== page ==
Skip to main content

Toronto Blue Jays catcher John Buck, right, tags out Boston Red Sox's Kevin Youkilis at home plate during the first inning of a baseball game on Monday April 26, 2010, in Toronto.

FRANK GUNN/THE CANADIAN PRESS

Cito Gaston tried to sell it as a move that would bring in some fresh arms after Monday night's exhibition of mediocre pitching, but the fact is that the Toronto Blue Jays have only needed an excuse to send out Jeremy Accardo.

Accardo was optioned to Triple-A Las Vegas and Merkin Valdez was designated for assignment just minutes after the Boston Red Sox finally put away a 13-12 win over the Blue Jays in the first game of a three-game series at the Rogers Centre.

Accardo wasn't the only arsonist on the night, but the 32 pitches and two hits he threw in an inning of relief after the Blue Jays scored six runs in the bottom of the third to take a 6-5 lead spoke of such a low compete level that even in this horrid affair it stood out.

Story continues below advertisement

To take their places, the Blue Jays recalled right-hander Josh Roenicke and purchased the contract of left-hander Rommie Lewis.

It was the first time that the Blue Jays have lost a game in which they scored 12 runs since June 24, 2004 - a 19-13 loss to the Tampa Bay Rays.

Blue Jays starter Dana Eveland gave up eight hits and seven earned runs in three innings. He faced 20 batters, on a night in which the Red Sox out-hit the Blue Jays 18-16. In the end, the winning run turned out to be scored by Marco Scutaro, who scored on a double by Dustin Pedroia when Blue Jays catcher John Buck failed to come up with the throw to the plate for what have been the third out.

Scutaro, the former Blue Jay, was 3-for-5 with four runs scored as the top third of the Red Sox lineup went a combined 9-for-15 with nine runs and four runs batted in.

"Not a good day to pitch," Eveland said.

No kidding.

The teams ran 13 pitchers out in the four-hour, three-minute snoozer and combined to throw 399 pitches. Jason Varitek led the Red Sox, going 3-for-5 with four runs batted in. Adam Lind, Vernon Wells and Lyle Overbay all had three hits for the Blue Jays in front of a mostly uninterested crowd of 13,847.

Story continues below advertisement

Overbay hit his second home run of the year while Jose Bautista clubbed his fourth. Bautista's came off Red Sox starter Josh Beckett, who was no better than Eveland, allowing nine hits and eight runs in three innings.

Shawn Camp (1-1) took the loss while Scott Schoeneweis (1-1) was credited with the win. Jonathan Papelbon sent the side down in order in the ninth for his sixth save.

Gaston, the Blue Jays manager, said later that the moves with Valdez and Accardo were made largely as a result of the game but nobody's buying it. Accardo's been the bullpen's version of 'Dead Man Walking' all spring and it was a surprise that he made the team considering the other options available. Valdez, on the other hand, has a great arm; he just doesn' t know what to do with it.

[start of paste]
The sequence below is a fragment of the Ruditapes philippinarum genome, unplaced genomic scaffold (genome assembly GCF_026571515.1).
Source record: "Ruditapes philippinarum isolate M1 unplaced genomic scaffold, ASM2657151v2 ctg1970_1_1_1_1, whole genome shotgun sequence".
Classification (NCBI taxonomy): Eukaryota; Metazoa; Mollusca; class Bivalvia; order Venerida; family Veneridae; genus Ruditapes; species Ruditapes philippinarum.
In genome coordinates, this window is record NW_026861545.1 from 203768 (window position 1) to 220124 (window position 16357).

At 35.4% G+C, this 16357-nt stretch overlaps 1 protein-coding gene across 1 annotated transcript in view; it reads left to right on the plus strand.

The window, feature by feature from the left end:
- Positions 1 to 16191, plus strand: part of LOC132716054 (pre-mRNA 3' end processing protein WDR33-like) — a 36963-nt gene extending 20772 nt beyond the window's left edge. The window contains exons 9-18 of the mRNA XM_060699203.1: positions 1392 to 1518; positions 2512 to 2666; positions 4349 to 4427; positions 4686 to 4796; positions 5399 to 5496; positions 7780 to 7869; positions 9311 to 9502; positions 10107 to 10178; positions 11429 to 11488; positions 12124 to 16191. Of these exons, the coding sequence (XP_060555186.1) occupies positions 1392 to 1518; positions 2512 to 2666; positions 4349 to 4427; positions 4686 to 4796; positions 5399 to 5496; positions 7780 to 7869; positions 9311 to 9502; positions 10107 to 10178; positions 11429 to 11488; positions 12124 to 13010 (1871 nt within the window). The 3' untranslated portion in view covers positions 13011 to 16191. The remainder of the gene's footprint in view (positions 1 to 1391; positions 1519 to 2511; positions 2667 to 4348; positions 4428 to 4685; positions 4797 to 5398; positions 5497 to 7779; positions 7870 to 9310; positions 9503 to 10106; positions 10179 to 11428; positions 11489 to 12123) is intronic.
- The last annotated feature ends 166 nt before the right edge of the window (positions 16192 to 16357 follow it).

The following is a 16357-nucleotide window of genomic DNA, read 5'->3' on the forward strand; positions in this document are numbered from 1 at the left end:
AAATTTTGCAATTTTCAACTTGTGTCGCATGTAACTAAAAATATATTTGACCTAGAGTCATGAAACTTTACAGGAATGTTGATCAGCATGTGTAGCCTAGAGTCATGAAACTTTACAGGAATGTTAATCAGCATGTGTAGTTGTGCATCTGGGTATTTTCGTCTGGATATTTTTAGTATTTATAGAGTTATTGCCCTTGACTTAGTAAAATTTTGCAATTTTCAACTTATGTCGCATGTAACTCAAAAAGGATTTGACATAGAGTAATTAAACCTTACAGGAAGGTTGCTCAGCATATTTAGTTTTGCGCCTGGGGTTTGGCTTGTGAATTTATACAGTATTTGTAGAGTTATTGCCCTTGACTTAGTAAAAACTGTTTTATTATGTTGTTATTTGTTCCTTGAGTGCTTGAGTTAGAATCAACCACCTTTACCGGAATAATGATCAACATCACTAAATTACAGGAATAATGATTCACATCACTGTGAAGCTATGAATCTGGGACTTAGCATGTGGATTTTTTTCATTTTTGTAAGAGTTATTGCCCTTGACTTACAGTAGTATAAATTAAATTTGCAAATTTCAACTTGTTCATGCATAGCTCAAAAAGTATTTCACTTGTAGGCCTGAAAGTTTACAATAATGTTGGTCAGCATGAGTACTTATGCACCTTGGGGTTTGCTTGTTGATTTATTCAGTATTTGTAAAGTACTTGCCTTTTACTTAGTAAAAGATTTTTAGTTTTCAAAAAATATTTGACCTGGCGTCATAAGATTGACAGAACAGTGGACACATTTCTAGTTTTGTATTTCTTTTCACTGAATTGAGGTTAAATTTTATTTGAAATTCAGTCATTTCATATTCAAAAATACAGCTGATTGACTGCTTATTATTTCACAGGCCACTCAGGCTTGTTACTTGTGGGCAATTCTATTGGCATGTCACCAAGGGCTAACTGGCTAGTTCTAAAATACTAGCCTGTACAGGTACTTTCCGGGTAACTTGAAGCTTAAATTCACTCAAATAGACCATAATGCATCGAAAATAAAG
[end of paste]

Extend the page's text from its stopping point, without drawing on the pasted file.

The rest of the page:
Accardo, who has allowed all six inherited runners to score this season, did not talk to the media after he was sent out. Gaston tried to put a positive spin on it of sorts by saying that Accardo was "working on a cut fastball," and that he'd be better served honing the pitch in the minors.

Lewis is a big, 27-year-old left-hander who was a non-roster invitee to spring training who was signed as a minor-league free agent in January, 2009, after bouncing around the Baltimore Orioles organization for seven years after being chosen by the Orioles in the fourth round in 2001. Roenicke was acquired from the Cincinnati Reds in the Scott Rolen trade last season.

"Josh did not have a really good spring but he threw the ball well - he had good velocity," said Gaston. "Lewis had a good spring. He opened some eyes. But he had options left.

Story continues below advertisement

"You never have the same pitchers throughout the year that you start the season with, anyhow."

Lewis was called up instead of David Purcey, Gaston said, because his arm is stretched out. Purcey, a future closing candidate, is not somebody the Blue Jays want to ask for multiple innings right now.

Both pitchers are expected to be here in time for Tuesday night's game.

Report an error
Comments are closed

We have closed comments on this story for legal reasons. For more information on our commenting policies and how our community-based moderation works, please read our Community Guidelines and our Terms and Conditions.

Combined Shape Created with Sketch.

Combined Shape Created with Sketch.

Thank you!

You are now subscribed to the newsletter at

You can unsubscribe from this newsletter or Globe promotions at any time by clicking the link at the bottom of the newsletter, or by emailing us at privacy@globeandmail.com.